Remember those anonymous attack mailers from late in the 2003 municipal elections, the ones from a group calling itself "Citizens for a Better America" (not this group, mind you)? I wrote about their sleazy mailers, in which those who funded them hid their tracks very effectively several times, starting here. After getting a tip about these mailers (two days before I received one myself), I called Tim Fleck, then still at the Houston Press, to tell him about them. Unfortunately, he never wrote anything about this before he left the Press, so I was very pleasantly surprised to see John Williams pick up the ball and advance it forward today.
This is a whodunit about a political consultant scrutinizing clues left last year at the scene of some political skulduggery.
The consultant -- Marc Campos -- is investigating without the help of state law, which aids and abets the very activities he's probing.
A check of the postal permit on the ads against Adrian Garcia lead Campos to a mailing service in the Timbergrove neighborhood. The mailing service directed him to a print shop near Interstate 45 North and West Gulf Bank.
The print shop said a "Spencer" was its contact and that a graphics arts company in Meyerland prepared the ad.
Campos checked the campaign finance reports of those who opposed Adrian Garcia. He learned that Hector Longoria, one of Adrian Garcia's opponents, had hired political consultant Spencer Neumann and the graphic arts company.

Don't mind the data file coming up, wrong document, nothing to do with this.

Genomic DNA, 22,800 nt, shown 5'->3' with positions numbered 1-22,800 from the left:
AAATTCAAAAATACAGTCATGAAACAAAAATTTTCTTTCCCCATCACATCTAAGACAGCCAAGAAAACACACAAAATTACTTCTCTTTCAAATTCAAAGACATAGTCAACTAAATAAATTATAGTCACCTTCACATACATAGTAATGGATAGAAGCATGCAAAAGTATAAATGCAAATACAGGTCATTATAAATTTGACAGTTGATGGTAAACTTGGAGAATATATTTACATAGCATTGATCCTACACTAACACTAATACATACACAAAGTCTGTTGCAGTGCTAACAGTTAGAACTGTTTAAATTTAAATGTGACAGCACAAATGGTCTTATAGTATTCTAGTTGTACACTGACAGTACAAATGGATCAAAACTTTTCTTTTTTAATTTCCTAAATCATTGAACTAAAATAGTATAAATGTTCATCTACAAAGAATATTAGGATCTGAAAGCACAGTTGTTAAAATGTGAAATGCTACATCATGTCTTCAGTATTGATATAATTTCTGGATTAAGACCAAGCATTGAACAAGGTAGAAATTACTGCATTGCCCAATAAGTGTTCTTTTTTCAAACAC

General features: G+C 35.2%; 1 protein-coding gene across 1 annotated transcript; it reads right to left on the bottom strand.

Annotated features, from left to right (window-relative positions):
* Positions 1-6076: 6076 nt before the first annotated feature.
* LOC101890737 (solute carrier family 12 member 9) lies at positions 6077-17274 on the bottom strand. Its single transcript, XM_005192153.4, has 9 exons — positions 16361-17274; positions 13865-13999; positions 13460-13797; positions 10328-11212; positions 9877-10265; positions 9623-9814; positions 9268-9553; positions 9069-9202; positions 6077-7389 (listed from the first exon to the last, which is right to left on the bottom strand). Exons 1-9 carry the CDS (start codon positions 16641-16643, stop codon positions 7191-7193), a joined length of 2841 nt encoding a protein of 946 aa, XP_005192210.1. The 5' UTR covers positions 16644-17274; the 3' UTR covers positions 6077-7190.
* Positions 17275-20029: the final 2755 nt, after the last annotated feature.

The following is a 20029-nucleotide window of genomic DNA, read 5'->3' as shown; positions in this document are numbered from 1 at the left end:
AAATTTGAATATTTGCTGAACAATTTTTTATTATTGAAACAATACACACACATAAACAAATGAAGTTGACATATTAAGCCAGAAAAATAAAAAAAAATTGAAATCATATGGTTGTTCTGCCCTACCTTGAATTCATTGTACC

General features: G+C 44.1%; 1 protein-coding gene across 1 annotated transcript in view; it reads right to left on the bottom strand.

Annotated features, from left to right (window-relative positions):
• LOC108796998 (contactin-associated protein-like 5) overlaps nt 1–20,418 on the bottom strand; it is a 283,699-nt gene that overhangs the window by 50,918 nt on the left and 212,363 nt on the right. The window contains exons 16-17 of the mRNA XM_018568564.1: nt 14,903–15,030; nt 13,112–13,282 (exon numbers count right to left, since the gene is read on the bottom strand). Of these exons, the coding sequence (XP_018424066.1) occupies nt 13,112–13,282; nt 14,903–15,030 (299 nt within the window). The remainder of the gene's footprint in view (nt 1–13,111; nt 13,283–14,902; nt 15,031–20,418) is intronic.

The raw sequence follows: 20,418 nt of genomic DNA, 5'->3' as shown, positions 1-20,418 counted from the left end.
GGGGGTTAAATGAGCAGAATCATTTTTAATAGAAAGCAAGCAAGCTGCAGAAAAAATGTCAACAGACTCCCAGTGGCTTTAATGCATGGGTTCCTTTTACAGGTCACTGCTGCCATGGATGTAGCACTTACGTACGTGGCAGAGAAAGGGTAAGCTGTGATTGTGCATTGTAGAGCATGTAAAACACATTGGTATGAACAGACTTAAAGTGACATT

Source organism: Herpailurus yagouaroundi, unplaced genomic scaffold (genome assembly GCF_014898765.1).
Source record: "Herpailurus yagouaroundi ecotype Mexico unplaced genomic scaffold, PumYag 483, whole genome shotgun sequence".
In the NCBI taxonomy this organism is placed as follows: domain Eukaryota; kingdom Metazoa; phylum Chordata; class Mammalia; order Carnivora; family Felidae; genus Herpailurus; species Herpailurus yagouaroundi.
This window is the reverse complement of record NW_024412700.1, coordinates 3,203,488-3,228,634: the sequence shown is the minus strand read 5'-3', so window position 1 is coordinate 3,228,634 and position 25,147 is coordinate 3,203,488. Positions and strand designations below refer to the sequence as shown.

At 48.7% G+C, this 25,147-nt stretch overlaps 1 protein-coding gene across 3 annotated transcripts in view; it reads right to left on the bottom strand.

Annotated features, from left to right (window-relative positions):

Campos then reviewed the campaign finance reports of an opponent of Herlinda Garcia. Neumann was there, too.
The district attorney's office investigated and determined that the ads for Citizens for a Better America were prepared by Jamestown Associates. Jamestown Associates and Citizens for a Better America share the same New Jersey address.
But the DA's investigators determined that no law had been broken because Citizens for a Better America is a nonprofit corporation that can take part in issue advocacy.
Issue advocacy means that voters are not urged to vote for or against a particular candidate or position. The advocate, in this case a nonprofit group that promotes Republican causes, was merely telling voters its thoughts on Adrian Garcia.
Such ads don't require the same financial disclosure that Texas law requires of direct campaign advocacy, which specifically urges a vote for or against a particular candidate or position.
Assistant District Attorney Don Smyth said Citizens for a Better America did the same thing as Texans for True Mobility did during the fall rail referendum.
That nonprofit group spent more than $1 million on information explaining its belief that light rail cost too much and did too little. The corporation has not disclosed its contributors.
"They are putting out information, not directly asking for a vote," Smyth said.
One last thing:
Neumann says he has been wrongly accused.
"This is a ridiculous and absurd claim," he said. "I had nothing to do with it. We need to get Marc some work so he can concentrate on business rather than this stuff."